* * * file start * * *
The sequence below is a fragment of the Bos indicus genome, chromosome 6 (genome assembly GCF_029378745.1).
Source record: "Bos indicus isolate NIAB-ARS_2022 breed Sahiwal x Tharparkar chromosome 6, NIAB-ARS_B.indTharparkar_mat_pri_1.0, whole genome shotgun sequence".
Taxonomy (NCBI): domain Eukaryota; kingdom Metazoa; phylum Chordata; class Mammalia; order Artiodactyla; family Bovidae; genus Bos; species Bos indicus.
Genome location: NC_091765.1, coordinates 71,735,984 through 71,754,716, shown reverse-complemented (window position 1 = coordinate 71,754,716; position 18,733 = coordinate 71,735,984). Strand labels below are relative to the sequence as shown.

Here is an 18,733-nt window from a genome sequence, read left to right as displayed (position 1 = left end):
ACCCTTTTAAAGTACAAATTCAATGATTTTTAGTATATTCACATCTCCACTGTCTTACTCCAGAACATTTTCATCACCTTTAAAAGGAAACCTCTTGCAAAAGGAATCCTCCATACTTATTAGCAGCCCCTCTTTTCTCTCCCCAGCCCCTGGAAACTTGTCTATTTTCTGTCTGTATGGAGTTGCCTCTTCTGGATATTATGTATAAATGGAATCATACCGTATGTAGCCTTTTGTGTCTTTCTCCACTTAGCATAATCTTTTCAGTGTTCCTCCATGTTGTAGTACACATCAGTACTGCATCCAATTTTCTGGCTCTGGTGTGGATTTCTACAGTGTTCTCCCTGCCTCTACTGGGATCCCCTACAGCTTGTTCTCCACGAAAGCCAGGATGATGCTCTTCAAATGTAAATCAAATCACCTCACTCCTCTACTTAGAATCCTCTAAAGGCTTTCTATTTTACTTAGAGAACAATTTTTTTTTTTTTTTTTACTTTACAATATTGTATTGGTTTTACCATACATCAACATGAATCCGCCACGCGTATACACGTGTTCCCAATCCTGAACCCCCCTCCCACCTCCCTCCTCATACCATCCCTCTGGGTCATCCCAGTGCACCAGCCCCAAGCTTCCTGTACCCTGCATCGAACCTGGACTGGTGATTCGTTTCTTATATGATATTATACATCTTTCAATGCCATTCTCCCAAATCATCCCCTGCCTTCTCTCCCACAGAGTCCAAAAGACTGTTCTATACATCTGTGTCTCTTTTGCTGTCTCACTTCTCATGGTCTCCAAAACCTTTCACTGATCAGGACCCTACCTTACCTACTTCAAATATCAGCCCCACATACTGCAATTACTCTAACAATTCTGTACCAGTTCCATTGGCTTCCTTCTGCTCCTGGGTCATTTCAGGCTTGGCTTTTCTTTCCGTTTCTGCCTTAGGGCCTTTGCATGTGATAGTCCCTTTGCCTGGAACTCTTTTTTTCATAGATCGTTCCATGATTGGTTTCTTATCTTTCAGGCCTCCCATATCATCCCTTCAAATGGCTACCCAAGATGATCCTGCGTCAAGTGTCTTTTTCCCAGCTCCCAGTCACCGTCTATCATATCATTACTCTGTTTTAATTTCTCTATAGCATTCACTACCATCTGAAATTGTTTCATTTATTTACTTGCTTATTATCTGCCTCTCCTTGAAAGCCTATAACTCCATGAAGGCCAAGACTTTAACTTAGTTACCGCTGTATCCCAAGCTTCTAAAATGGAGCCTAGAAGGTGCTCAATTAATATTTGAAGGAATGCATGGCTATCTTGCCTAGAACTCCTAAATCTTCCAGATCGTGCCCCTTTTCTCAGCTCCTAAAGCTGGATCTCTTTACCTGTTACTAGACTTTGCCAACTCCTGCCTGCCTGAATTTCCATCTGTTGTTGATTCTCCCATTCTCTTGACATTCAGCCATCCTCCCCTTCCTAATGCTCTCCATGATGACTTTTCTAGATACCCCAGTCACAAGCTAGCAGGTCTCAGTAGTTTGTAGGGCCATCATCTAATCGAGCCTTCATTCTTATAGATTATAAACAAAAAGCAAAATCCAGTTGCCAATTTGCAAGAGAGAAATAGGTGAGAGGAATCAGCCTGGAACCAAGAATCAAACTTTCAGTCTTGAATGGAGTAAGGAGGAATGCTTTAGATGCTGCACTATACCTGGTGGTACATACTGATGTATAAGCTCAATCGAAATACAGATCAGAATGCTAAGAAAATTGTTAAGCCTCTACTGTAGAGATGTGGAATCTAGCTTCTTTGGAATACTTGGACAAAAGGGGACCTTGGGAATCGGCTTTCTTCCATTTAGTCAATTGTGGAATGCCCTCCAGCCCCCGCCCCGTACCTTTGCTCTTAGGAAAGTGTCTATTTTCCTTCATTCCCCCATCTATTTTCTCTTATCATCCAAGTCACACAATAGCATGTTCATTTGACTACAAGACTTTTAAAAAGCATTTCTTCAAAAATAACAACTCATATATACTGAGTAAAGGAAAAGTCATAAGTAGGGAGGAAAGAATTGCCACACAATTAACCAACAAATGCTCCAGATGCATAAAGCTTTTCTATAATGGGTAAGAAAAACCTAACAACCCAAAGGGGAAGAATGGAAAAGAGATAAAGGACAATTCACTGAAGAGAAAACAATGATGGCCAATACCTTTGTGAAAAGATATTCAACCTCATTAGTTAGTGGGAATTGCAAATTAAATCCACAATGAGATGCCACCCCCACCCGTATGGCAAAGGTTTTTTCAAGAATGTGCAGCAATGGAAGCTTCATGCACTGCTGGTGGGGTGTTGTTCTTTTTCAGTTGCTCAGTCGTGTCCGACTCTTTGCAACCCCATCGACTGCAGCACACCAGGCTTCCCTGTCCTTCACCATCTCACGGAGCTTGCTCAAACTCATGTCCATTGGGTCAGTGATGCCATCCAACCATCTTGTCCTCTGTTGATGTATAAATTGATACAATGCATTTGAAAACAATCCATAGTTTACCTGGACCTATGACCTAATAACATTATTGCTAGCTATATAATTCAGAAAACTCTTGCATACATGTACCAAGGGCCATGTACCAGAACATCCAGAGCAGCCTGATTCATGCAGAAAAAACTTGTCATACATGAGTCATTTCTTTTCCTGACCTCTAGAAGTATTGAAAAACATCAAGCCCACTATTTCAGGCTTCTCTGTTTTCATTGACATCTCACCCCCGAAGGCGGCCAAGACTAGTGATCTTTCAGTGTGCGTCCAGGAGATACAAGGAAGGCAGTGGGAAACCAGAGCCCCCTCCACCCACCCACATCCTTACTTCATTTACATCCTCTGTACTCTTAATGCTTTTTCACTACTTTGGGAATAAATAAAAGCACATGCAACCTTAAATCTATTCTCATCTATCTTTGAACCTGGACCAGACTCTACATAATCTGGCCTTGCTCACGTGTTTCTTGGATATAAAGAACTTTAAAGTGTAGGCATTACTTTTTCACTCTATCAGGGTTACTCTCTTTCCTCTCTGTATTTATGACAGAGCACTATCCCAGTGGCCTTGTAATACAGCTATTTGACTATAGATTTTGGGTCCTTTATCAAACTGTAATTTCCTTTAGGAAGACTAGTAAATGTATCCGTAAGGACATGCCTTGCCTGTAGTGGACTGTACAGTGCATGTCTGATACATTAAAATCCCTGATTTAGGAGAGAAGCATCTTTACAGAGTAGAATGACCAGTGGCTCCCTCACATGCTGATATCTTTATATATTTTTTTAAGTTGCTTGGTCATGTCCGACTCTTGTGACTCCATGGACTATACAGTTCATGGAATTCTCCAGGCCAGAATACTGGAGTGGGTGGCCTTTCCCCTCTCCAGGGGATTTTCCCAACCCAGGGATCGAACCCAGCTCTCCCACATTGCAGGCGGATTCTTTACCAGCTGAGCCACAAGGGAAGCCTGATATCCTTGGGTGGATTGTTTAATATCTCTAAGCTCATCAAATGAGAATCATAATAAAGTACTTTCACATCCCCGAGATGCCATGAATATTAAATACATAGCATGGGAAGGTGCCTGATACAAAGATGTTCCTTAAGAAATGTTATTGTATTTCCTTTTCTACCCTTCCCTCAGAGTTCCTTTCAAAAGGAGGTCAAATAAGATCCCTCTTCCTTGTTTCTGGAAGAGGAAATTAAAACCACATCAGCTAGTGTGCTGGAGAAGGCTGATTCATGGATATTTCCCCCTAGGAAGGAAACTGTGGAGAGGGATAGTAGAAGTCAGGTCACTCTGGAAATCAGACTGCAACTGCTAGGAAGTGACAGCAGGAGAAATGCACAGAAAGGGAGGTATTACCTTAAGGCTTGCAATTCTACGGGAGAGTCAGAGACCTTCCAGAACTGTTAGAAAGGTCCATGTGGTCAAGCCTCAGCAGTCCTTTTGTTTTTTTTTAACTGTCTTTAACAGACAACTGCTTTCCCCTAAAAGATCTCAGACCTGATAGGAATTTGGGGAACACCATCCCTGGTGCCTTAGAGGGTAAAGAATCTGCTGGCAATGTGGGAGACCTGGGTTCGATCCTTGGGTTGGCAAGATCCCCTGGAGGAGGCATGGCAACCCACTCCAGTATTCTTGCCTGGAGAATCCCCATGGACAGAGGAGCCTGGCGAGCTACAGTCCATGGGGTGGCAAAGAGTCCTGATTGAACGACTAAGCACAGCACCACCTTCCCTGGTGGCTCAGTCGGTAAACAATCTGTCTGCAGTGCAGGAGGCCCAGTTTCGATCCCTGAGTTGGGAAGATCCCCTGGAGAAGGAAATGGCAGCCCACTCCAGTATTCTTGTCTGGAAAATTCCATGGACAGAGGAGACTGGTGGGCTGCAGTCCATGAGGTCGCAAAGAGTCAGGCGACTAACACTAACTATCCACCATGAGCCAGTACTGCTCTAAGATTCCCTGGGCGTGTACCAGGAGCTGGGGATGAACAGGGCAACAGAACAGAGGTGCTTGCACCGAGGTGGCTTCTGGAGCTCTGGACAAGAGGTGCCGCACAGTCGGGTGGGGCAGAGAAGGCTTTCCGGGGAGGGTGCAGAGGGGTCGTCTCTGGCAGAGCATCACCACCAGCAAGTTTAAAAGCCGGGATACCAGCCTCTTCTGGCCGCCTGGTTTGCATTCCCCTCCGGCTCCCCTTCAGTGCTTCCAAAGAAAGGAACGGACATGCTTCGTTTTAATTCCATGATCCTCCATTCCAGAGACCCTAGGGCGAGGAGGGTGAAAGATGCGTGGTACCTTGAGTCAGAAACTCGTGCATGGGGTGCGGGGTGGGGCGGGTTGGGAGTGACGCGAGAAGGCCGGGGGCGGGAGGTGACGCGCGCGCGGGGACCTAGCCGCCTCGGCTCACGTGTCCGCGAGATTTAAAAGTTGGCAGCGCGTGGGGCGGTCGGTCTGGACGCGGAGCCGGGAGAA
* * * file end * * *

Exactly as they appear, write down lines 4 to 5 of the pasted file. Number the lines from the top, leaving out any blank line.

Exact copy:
Genome location: NC_091765.1, coordinates 71,735,984 through 71,754,716, shown reverse-complemented (window position 1 = coordinate 71,754,716; position 18,733 = coordinate 71,735,984). Strand labels below are relative to the sequence as shown.

Here is an 18,733-nt window from a genome sequence, read left to right as displayed (position 1 = left end):